All rising athletes want to grow into their own and become the best in their sport, but even the best in the world find their wills tested at some point in their career. Sometimes, they suffer an injury that could potentially jeopardize their long-term career. Sometimes, the sting of a loss in their debut proves to be an obstacle in itself. Ultimately, though, there comes a point when the evolution of an athlete leads them to look back on those injuries and losses as blessings in disguise.

Grudge Training Center flyweight prospect Joe Guerrero can attest to that. A student of former UFC and Strikeforce veteran Luke Caudillo, Guerrero took his first amateur fight when the Resurrection Fighting Alliance came to Broomfield, Colo., last November and lined him up with Joe Espinoza, who also debuted on the card. Being a member of the famed Grudge camp means training with the likes of not just Caudillo, but also Brandon Thatch, Justin Salas and one of MMA’s most well-known coaches, Trevor Wittman. Guerrero had no problem finding his comfort zone. Little did he know, however, that he would in fact hit something of a roadblock after three rounds of action with Espinoza.

“To be honest, I felt completely comfortable and underestimated the atmosphere of this sport because I’ve been wrestling since I was four years old,” Guerrero told The MMA Corner. “I’ve won competitions and I’ve wrestled on some pretty big stages, nationally and going from state to state, but I didn’t take it as serious as I probably should have, atmosphere-wise. But it was a good lesson to learn, because I was a little too comfortable going in, and then as soon as the cage door closed, that’s when all the nerves hit me. I thought it was going to be more like wrestling, and that leads to my biggest takeaway.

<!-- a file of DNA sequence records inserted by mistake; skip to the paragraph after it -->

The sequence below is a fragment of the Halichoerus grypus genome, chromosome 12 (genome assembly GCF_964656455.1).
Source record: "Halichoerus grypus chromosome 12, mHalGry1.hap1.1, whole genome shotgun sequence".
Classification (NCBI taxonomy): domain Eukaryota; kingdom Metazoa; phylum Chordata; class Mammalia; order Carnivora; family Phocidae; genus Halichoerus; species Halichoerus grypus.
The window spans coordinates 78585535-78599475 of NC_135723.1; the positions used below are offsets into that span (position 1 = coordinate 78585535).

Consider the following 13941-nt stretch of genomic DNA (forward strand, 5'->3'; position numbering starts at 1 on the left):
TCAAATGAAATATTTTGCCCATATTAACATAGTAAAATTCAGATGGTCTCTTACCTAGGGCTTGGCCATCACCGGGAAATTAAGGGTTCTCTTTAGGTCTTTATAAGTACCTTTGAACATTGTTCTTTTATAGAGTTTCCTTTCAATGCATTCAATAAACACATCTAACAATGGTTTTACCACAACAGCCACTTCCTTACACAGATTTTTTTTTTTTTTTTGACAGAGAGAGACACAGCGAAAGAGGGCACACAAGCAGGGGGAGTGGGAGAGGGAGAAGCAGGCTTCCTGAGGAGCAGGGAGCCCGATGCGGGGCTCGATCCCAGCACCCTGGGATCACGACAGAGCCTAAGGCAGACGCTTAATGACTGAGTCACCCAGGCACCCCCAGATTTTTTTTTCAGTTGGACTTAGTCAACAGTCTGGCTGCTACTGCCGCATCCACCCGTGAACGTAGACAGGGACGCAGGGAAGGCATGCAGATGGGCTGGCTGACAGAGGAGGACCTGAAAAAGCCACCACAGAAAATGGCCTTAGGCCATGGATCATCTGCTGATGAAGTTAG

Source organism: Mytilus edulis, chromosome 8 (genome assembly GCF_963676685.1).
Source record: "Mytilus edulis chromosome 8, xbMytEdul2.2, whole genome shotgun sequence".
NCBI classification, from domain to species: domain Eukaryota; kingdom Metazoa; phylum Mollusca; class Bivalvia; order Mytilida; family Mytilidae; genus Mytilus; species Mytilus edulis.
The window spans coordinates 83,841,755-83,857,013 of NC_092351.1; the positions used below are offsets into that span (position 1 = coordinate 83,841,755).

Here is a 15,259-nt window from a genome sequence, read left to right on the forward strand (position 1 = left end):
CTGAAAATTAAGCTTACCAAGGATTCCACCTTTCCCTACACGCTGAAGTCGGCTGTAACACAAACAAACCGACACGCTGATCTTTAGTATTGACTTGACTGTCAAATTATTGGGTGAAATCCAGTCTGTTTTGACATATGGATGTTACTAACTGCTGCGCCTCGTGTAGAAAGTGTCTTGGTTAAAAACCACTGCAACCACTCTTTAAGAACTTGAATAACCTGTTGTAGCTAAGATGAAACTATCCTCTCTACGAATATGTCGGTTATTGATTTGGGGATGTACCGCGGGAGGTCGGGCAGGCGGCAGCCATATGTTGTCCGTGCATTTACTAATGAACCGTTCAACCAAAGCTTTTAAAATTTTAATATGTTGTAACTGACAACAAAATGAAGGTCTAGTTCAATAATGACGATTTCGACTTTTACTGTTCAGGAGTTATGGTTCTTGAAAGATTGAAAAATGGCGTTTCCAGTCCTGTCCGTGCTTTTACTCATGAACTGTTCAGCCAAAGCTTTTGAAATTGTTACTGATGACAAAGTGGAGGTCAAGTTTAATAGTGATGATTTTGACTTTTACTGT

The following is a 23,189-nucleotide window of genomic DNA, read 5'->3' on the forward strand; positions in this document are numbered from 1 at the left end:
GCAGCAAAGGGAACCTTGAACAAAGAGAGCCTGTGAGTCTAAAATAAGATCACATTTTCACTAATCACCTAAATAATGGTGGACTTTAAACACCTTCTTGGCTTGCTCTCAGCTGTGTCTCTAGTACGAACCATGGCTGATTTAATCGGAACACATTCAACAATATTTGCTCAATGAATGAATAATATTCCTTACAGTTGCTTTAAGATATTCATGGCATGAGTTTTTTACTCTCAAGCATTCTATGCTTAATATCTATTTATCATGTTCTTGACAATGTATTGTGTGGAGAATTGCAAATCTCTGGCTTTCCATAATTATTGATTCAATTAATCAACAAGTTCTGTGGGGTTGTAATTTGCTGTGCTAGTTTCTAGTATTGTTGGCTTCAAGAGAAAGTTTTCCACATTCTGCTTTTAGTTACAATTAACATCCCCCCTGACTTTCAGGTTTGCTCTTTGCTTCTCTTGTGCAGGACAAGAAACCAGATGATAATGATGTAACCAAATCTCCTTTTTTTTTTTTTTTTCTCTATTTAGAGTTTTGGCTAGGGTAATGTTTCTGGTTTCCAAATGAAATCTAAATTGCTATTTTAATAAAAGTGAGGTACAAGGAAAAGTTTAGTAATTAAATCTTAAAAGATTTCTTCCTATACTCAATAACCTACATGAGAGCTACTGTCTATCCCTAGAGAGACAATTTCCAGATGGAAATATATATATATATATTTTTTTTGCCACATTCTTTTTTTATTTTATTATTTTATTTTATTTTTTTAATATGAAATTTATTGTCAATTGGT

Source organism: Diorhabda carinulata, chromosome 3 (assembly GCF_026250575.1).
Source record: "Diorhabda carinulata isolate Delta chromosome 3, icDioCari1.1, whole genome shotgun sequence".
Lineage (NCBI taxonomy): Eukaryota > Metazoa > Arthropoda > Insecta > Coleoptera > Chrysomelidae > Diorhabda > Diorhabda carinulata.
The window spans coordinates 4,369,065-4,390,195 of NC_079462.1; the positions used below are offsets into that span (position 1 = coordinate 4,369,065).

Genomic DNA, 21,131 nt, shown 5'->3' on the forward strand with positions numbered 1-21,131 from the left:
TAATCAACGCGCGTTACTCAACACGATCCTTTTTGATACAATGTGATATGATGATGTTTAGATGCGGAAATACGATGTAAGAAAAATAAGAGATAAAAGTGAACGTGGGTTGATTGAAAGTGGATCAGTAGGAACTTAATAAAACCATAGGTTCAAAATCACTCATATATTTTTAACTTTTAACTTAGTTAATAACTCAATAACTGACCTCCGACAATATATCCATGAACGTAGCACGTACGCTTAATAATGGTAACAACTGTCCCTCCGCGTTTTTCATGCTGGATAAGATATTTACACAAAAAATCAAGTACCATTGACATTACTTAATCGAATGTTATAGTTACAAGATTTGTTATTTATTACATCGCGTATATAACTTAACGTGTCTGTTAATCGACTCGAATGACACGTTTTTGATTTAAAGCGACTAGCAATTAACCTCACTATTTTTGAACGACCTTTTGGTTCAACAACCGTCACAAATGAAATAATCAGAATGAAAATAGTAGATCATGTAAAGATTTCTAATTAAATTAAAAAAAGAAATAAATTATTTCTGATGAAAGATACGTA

“Never underestimate your circumstances or your area, and always understand where you are and what the atmosphere is going to be like. My biggest takeaway from that fight, I would say, is to always keep a level head and never underestimate any part of this sport.”

In talking about blessings in disguise, it’s necessary to take a look back at Guerrero’s amateur debut. That fight gave him a better idea of what to expect from the field of competitors that awaited him, and it also gave him incentive to keep his core strength—his wrestling game—in his back pocket, just in case he ran into someone who carried a wrestling game similar to his own. The loss to Espinoza, which came at RFA 11, lit a fire under Guerrero, who went on to first defeat Aaron Flores in Paramount Prize Fighting earlier this year and then submit George Martinez a little over three months ago at RFA 14.

Thanks in part to Caudillo, now the manager of the young upstart, Guerrero is now set for his third amateur bout in the Resurrection Fighting Alliance promotion. This weekend at RFA 16, the hungry flyweight prospect draws Terry Van Hoosear, who currently holds a 2-2 record.

Guerrero knows Van Hoosear is a tough opponent and welcomes the opportunity to face him when the cage door shuts.

“All I knew was that I got the name, and that my coach told me he was a tough opponent and it’s not going to be an easy fight,” Guerrero admitted. “So, that’s all I really knew about him. I’m definitely expecting everything, but ‘I don’t know what to expect’ is what I’m really trying to say, so that’s the best way to word it. I’m definitely expecting the unexpected. I’m just going to go in there, keep my chin down, my hands up and have some fun.

“It’s about the crowd as much as it is about us fighters, so I’ll put on a show, perform, and you don’t want to miss it.”

Joe would like to thank Luke Caudillo, everyone at Grudge Training Center, the RFA for the opportunity to compete for the promotion, his coaches, training partners and sponsors, and everyone that supported him for this fight. Follow Guerrero on Twitter: @MaMushka125

About The Author

Dale De Souza
Staff Writer

Dale De Souza is a 22-year-old kid straight out of Texas, who grew up around Professional Wrestling but embraced the beauty of Mixed Martial Arts and Combat Sports at a young age. Dale is a Featured Columnist at Bleacher Report MMA, a writer at The MMA Corner.